Summary

The purpose of Requirements Management (REQM) (CMMI-DEV) is to manage requirements of the project’s products and product components and to ensure alignment between those requirements and the project’s plans and work products.

Description

Introductory Notes

Requirements management processes manage all requirements received or generated by the project, including both technical and nontechnical requirements as well as requirements levied on the project by the organization. In particular, if the Requirements Development process area is implemented, its processes will generate product and product component requirements that will also be managed by the requirements management processes. Throughout the process areas, where the terms “product” and “product component” are used, their intended meanings also encompass services, service systems, and their components. When the Requirements Management, Requirements Development, and Technical Solution process areas are all implemented, their associated processes can be closely tied and be performed concurrently. The project takes appropriate steps to ensure that the set of approved requirements is managed to support the planning and execution needs of the project. When a project receives requirements from an approved requirements provider, these requirements are reviewed with the requirements provider to resolve issues and prevent misunderstanding before requirements are incorporated into project plans. Once the requirements provider and the requirements receiver reach an agreement, commitment to the requirements is obtained from project participants. The project manages changes to requirements as they evolve and identifies inconsistencies that occur among plans, work products, and requirements. Part of managing requirements is documenting requirements changes and their rationale and maintaining bidirectional traceability between source requirements, all product and product component requirements, and other specified work products. (See the definition of “bidirectional traceability” in the glossary.) All projects have requirements. In the case of maintenance activities, changes are based on changes to the existing requirements, design, or implementation. In projects that deliver increments of product capability, the changes can also be due to evolving customer needs, technology maturation and obsolescence, and standards evolution. In both cases, the requirements changes, if any, might be documented in change requests from the customer or end users, or they might take the form of new requirements received from the requirements development process. Regardless of their source or form, activities that are driven by changes to requirements are managed accordingly.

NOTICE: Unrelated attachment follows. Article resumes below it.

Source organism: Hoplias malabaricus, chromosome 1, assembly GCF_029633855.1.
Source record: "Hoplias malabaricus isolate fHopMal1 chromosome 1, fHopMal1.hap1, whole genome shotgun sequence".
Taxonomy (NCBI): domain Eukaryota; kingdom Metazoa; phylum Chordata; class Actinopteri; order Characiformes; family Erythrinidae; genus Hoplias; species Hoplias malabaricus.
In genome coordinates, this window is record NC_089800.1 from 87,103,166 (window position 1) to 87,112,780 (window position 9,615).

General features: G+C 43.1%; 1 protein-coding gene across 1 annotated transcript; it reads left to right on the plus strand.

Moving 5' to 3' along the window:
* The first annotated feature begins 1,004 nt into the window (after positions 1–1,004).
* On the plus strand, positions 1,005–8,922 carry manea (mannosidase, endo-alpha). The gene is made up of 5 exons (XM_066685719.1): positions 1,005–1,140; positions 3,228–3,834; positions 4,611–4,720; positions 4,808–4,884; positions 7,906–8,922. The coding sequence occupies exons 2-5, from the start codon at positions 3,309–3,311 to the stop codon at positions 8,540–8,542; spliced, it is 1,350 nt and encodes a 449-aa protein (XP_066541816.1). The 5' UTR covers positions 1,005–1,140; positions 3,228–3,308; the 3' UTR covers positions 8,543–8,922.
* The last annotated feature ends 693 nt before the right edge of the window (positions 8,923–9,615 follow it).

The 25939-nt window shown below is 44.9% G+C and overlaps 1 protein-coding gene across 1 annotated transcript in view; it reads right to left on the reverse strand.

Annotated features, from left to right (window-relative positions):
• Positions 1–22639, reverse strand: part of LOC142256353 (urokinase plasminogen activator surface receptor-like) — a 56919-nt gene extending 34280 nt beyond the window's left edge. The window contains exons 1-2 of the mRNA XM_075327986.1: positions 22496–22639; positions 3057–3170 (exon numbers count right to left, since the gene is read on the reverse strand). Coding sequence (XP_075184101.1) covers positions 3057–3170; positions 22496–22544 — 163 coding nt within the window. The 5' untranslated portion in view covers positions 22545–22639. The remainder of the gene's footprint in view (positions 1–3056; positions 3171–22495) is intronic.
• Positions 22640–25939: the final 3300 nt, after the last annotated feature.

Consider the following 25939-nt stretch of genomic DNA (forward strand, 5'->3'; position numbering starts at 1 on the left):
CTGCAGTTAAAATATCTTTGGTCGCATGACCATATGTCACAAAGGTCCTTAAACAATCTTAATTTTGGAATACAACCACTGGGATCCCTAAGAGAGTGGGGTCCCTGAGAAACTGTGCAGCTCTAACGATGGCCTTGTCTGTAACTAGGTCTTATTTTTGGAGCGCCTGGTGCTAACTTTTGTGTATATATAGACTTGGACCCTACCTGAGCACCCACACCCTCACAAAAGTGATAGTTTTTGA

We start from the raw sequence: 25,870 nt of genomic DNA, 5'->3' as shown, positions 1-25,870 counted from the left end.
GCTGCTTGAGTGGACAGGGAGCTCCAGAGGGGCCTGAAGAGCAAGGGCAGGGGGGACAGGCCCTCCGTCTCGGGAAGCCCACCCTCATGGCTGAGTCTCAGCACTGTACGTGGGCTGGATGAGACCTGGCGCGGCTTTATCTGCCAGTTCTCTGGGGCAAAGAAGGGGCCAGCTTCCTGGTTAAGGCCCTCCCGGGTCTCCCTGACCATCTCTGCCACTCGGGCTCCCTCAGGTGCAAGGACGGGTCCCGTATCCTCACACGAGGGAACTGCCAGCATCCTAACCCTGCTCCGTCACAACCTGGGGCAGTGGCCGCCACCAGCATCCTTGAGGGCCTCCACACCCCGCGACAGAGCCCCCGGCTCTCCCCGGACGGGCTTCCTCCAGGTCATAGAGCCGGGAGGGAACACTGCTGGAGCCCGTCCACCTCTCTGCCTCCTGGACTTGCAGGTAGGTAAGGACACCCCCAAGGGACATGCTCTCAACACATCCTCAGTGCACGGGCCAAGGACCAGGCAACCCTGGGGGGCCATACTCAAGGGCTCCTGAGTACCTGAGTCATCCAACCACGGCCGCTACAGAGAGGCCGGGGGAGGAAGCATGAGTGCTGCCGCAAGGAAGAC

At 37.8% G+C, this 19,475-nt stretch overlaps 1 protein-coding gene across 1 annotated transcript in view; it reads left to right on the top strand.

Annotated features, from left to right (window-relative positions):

In Agile environments, requirements are communicated and tracked through mechanisms such as product backlogs, story cards, and screen mock-ups. Commitments to requirements are either made collectively by the team or an empowered team leader. Work assignments are regularly (e.g., daily, weekly) adjusted based on progress made and as an improved understanding of the requirements and solution emerge. Traceability and consistency across requirements and work products is addressed through the mechanisms already mentioned as well as during start-of-iteration or end-of-iteration activities such as “retrospectives” and “demo days.” (See “Interpreting CMMI When Using Agile Approaches” in Part I.)

References

Refer to the Requirements Development (RD) (CMMI-DEV) process area for more information about eliciting, analyzing, and establishing customer, product, and product component requirements.
Refer to the Technical Solution (TS) (CMMI-DEV) process area for more information about selecting, designing, and implementing solutions to requirements.
Refer to the Configuration Management (CM) (CMMI-DEV) process area for more information about establishing baselines and tracking and controlling changes.
Refer to the Project Monitoring and Control (PMC) (CMMI-DEV) process area for more information about monitoring the project against the plan and managing corrective action to closure.
Refer to the Project Planning (PP) (CMMI-DEV) process area for more information about establishing and maintaining plans that define project activities.
Refer to the Risk Management (RSKM) (CMMI-DEV) process area for more information about identifying and analyzing risks.

Contains

REQM.SG 1 Manage Requirements
Requirements are managed and inconsistencies with project plans and work products are identified.